All my friends and acquaintances claim to "hate people." Why is this a trend? Why is it considered cool to "hate people"?

Regards,
I Think People Are Alright


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The Bitter End Pays Tribute to Owner Kenny Gorka's Legacy

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Courtesy of Robbie Michaels
Kenny Gorka, right, outside the Bitter End on Bleecker Street
What audience members tend to remember after a show at the Bitter End (aside from the music, of course) is the famed brick wall that serves as the backdrop for the iconic Greenwich Village club. But for musicians, it's the venue's late booker and co-owner, Kenny Gorka. On March 20, Gorka unexpectedly passed away, leaving behind his wife, daughter, friends, and countless musicians who remember his warm, welcoming demeanor and passion for music. He was 68.

Gorka's death comes just thirteen months after the passing of the Bitter End's longtime owner, Paul Colby, whose name continues to grace the signage for New York's oldest rock 'n' roll club. Paul Rizzo, the surviving co-owner of the Bitter End, reflects on the influence of his colleagues.

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Who Is Tobias Jesso Jr. and How Did He Get Here?

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Photo by Sandy Kim
Tobias Jesso Jr. plays a sold-out Mercury Lounge, 3/26/15.
If you've traversed the music blog circuit even casually during the past two weeks, you've likely come across the name of Tobias Jesso Jr. Maybe you wondered why you were seeing his name in AV Club and not an Evelyn Waugh novel, or if his album cover was a picture of Jesse Eisenberg.

Here's a brief introduction: He is a Canadian musician whose stock in trade is the upright piano and simple, melancholic pop songs. His debut album, Goon, channels the understated cooing of an early-Seventies Paul Simon, the plebeian piano-chording of a just-post-Beatles John Lennon, Harry Nilsson's ne'er-do-well affability (less humor), and Warren Zevon's plaintive simplicity (fewer sociopathic tendencies).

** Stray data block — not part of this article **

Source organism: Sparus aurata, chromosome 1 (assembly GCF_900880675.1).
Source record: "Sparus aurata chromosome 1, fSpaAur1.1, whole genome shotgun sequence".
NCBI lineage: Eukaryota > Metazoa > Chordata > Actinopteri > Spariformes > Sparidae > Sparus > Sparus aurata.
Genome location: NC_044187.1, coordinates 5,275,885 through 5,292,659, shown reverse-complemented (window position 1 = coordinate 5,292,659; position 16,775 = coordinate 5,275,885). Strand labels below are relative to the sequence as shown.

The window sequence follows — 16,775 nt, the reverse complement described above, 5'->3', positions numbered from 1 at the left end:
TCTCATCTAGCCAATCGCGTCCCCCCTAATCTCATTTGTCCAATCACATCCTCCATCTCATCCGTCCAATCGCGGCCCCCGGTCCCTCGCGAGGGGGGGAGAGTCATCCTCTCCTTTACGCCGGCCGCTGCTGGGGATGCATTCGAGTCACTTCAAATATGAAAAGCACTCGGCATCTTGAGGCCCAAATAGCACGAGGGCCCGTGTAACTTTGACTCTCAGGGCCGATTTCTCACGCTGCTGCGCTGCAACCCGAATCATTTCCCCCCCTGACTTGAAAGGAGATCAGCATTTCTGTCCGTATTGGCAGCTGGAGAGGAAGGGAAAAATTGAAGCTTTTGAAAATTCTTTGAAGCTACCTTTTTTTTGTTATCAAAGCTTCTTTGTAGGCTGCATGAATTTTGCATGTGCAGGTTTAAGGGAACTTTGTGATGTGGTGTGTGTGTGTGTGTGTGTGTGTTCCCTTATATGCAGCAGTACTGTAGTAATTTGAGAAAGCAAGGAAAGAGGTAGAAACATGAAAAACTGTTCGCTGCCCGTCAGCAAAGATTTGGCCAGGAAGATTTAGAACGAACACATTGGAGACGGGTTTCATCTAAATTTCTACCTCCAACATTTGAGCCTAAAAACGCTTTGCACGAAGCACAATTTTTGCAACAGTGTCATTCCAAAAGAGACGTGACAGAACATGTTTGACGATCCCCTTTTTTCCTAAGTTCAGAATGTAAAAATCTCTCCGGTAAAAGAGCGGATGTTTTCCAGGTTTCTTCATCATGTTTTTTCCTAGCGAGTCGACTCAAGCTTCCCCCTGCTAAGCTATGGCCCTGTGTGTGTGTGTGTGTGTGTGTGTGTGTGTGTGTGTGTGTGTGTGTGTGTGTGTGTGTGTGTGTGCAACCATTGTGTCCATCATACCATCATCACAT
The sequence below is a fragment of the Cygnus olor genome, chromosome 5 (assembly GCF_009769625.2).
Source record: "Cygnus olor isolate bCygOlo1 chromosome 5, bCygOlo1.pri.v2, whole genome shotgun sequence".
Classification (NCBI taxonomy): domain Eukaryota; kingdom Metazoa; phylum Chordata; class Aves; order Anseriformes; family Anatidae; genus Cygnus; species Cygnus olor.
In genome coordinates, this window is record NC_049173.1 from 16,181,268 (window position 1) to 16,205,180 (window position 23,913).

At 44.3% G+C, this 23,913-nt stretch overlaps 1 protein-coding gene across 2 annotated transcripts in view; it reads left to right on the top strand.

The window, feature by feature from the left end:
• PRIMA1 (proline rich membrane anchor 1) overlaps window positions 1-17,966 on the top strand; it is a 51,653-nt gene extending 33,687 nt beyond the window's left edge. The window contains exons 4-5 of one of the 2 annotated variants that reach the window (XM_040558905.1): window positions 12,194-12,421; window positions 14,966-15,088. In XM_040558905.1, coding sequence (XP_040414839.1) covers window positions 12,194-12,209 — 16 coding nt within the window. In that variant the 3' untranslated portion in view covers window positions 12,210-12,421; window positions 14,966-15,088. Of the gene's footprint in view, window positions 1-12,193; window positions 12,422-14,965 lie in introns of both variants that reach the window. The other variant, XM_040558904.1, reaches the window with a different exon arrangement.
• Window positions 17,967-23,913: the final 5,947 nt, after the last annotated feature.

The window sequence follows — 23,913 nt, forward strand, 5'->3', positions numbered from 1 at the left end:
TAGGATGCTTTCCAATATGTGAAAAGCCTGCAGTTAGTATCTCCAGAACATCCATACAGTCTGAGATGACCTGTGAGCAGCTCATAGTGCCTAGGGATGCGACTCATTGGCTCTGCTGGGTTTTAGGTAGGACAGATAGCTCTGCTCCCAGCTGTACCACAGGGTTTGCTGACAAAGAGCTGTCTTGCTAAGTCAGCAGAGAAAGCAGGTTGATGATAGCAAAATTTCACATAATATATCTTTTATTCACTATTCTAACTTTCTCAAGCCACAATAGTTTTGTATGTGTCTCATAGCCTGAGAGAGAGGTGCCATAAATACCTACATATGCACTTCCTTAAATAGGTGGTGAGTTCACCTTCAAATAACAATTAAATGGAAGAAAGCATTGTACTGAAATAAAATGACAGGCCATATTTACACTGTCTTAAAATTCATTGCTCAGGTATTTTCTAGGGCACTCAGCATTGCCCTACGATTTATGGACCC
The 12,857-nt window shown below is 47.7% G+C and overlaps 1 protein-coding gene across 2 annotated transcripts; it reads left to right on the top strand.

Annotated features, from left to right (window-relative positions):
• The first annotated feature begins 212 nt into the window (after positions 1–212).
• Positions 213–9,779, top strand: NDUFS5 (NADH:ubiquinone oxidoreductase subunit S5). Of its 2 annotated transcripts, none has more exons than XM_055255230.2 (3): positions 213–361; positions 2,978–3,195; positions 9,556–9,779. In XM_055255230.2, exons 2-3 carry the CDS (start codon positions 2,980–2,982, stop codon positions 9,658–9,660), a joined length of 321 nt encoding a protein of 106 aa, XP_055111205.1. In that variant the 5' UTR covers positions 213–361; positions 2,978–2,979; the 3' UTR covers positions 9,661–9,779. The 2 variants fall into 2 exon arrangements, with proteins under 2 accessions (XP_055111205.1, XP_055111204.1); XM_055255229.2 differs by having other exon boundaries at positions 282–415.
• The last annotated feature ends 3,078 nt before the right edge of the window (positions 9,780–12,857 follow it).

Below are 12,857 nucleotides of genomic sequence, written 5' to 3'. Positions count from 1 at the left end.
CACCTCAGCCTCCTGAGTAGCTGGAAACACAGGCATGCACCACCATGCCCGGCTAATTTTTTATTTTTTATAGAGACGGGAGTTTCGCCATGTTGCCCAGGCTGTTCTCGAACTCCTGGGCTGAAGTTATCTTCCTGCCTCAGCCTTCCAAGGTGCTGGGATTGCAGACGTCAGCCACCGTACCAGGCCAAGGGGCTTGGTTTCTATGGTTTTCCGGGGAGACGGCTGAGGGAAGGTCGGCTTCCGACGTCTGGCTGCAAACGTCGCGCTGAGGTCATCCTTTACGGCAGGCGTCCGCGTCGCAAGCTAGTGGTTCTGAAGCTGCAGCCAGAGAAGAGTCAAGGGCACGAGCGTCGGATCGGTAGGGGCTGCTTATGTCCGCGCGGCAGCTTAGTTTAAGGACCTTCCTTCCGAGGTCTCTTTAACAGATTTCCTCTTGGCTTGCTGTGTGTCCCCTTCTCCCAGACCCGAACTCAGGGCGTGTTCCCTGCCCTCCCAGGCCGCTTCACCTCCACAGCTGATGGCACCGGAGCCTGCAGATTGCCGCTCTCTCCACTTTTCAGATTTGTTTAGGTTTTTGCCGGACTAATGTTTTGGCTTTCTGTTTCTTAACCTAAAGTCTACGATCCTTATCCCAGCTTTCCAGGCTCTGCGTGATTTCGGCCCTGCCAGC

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Big Data's Live Set Makes For Mind-Blowing Commentary on Digital Obsession

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Lindsey Rhoades for the Village Voice
Big Data at the Bowery Ballroom
Alan Wilkis does not seem dangerous. Bespectacled and bearded, he looks more like the hipster archetype known to inhabit his hometown of Brooklyn. Maybe even a little nerdy, like the paranoid tech guy that rambles on with warnings about NSA surveillance and net neutrality when he's supposed to be fixing a glitchy program. And in a way, Wilkis is that guy, except he's not in IT — he's the main brain behind Big Data, a synthpop project that uses technology itself to put a very danceable beat behind ideas about technological fatigue and disillusionment. Written with a clever perspective and a tongue-in-cheek tone, Big Data's debut album, 2.0, was released this week and features a slew of big-name contributors from Brooklyn's music scene and beyond. Propelled by Joywave collaboration "Dangerous," which hit No. 1 on the Billboard U.S. Alternative Songs chart last August, Big Data kicked off their biggest tour yet with a sold-out show at Bowery Ballroom last night.